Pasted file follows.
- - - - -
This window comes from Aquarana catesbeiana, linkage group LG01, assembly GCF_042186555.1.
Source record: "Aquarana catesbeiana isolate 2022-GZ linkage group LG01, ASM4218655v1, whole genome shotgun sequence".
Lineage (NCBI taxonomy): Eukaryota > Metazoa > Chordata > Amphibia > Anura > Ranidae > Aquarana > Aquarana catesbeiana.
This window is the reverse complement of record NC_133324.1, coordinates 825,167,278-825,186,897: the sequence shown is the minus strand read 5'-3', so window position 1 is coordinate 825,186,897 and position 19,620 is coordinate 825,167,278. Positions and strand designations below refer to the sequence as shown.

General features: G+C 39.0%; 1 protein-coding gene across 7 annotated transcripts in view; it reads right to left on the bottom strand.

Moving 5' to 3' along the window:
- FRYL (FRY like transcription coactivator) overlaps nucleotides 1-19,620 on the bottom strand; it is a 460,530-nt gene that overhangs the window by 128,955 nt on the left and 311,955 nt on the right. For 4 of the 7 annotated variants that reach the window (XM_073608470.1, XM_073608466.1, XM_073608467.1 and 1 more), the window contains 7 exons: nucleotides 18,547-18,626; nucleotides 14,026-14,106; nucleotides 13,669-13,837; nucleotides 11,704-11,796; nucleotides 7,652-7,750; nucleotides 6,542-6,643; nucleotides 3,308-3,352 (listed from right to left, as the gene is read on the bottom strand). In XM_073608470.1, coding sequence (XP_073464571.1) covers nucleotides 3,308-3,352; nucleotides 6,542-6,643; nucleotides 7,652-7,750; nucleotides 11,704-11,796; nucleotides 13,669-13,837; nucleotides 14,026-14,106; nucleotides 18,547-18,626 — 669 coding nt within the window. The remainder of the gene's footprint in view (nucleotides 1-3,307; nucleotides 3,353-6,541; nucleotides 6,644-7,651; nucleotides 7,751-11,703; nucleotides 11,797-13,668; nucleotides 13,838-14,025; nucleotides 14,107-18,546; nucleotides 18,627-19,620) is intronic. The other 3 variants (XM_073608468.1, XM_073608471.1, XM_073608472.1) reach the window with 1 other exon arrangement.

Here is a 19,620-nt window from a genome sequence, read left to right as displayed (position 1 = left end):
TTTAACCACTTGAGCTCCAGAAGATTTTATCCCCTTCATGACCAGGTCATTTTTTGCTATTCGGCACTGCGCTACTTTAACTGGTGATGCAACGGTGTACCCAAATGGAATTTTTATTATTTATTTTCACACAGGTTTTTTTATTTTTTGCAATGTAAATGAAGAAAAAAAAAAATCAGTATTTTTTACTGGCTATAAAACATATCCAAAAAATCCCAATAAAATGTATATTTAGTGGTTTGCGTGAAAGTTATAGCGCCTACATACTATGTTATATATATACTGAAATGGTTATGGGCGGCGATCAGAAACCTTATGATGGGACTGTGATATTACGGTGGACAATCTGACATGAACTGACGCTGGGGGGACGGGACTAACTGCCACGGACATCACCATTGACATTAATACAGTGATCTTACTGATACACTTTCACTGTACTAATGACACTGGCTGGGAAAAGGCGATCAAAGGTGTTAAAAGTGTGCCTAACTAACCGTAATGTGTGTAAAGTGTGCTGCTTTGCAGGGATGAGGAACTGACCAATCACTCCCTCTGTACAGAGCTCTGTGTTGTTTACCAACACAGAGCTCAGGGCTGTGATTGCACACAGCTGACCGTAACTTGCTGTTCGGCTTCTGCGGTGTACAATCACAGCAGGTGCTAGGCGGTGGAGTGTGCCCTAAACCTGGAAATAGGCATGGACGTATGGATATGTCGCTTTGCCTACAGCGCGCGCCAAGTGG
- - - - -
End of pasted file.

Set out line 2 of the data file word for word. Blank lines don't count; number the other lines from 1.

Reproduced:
Source record: "Aquarana catesbeiana isolate 2022-GZ linkage group LG01, ASM4218655v1, whole genome shotgun sequence".